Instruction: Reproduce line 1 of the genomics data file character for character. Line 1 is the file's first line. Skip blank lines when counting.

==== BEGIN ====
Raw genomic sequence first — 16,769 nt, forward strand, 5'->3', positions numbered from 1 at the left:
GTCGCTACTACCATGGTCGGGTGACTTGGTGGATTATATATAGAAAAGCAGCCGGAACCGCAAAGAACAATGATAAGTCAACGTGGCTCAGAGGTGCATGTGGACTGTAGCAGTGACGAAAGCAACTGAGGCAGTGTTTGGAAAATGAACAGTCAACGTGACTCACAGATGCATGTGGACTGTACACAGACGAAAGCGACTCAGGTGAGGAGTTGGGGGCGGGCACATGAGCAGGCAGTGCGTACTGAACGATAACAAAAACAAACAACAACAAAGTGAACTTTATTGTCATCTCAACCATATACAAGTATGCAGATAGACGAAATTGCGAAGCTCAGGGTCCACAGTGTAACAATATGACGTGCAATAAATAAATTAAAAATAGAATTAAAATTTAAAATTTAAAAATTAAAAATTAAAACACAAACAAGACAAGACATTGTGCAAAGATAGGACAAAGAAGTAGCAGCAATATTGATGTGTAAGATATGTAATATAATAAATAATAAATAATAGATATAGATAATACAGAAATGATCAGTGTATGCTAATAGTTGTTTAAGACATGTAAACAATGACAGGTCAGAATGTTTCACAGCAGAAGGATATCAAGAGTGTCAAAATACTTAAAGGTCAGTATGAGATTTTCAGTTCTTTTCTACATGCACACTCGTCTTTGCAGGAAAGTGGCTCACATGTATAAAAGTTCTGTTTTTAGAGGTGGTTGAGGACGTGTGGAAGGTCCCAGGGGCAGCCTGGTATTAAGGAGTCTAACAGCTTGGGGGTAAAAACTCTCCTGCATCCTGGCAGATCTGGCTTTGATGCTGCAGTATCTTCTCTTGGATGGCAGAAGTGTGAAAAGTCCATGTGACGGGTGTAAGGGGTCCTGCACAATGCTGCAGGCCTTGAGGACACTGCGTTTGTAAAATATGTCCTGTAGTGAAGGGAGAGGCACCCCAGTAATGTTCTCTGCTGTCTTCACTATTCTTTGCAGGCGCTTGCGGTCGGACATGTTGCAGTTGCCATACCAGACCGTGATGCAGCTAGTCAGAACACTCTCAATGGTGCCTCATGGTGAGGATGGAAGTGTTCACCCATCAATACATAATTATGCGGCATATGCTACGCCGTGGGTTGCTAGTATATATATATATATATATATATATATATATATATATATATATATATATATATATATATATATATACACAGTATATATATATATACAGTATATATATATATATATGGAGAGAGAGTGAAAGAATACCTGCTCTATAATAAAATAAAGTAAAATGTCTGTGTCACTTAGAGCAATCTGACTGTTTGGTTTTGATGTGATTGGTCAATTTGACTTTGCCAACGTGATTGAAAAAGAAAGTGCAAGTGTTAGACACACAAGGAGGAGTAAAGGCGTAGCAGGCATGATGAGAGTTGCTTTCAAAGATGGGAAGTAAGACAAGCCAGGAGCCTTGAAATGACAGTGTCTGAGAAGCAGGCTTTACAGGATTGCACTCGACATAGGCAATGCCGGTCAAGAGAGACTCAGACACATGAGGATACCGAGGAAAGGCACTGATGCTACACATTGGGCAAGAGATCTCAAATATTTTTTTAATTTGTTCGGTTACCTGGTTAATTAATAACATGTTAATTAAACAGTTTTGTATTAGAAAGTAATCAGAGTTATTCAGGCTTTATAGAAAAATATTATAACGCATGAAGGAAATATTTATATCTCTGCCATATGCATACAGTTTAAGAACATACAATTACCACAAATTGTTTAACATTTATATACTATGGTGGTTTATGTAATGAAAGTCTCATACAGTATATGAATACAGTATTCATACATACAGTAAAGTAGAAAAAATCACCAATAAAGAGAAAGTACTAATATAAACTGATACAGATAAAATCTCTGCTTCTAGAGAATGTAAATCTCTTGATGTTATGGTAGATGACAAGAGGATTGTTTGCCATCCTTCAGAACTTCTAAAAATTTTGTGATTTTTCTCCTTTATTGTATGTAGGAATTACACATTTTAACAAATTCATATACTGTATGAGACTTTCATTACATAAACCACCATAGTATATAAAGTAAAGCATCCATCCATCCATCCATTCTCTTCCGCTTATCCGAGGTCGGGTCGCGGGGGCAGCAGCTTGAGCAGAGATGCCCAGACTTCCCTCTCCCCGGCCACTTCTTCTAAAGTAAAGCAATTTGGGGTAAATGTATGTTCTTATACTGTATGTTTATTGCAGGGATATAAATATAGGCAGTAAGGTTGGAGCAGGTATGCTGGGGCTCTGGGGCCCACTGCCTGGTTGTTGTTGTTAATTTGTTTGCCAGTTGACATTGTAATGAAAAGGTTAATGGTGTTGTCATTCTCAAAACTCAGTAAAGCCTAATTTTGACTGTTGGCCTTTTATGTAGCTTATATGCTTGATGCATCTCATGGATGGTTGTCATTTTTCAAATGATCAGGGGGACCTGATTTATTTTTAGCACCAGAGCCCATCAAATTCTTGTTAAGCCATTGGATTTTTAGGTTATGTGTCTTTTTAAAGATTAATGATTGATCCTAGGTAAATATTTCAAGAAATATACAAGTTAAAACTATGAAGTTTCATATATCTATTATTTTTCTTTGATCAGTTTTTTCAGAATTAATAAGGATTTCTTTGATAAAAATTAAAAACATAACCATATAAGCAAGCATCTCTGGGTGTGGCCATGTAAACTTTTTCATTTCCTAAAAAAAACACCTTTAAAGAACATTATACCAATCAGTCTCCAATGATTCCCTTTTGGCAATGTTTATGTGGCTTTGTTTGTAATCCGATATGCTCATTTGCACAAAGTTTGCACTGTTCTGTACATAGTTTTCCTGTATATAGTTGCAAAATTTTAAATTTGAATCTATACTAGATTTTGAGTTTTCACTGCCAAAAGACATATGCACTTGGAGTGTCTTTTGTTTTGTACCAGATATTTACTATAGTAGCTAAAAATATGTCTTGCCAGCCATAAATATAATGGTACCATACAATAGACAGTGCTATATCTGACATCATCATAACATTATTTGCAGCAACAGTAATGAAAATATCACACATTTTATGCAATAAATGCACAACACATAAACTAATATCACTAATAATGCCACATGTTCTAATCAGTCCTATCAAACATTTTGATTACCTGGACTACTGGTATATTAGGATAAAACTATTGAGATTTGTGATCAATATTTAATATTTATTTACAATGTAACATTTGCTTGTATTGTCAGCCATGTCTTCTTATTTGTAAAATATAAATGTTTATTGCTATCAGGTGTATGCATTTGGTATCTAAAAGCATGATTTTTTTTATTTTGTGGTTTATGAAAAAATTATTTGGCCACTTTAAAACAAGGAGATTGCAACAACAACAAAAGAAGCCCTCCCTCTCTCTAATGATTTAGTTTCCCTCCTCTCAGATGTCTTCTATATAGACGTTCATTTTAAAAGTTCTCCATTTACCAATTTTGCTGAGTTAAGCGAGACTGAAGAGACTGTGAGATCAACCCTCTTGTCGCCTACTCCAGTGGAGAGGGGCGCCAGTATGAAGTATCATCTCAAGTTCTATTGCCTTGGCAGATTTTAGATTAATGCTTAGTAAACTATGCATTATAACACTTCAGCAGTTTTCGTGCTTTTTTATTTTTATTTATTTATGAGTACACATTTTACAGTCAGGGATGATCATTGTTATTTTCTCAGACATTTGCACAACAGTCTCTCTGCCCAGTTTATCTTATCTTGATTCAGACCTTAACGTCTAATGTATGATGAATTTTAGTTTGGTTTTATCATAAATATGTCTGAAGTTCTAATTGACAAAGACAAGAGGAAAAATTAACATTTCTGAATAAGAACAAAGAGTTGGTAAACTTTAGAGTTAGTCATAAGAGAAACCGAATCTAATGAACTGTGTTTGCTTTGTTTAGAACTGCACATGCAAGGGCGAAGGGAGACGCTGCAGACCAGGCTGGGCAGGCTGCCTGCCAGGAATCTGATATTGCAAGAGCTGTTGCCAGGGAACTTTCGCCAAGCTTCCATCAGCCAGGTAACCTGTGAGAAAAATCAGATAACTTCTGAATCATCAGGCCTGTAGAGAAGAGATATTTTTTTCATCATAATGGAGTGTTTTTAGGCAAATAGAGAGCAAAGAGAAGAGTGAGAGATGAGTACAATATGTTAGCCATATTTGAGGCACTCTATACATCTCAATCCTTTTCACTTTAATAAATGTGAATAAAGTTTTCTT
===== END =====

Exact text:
Raw genomic sequence first — 16,769 nt, forward strand, 5'->3', positions numbered from 1 at the left: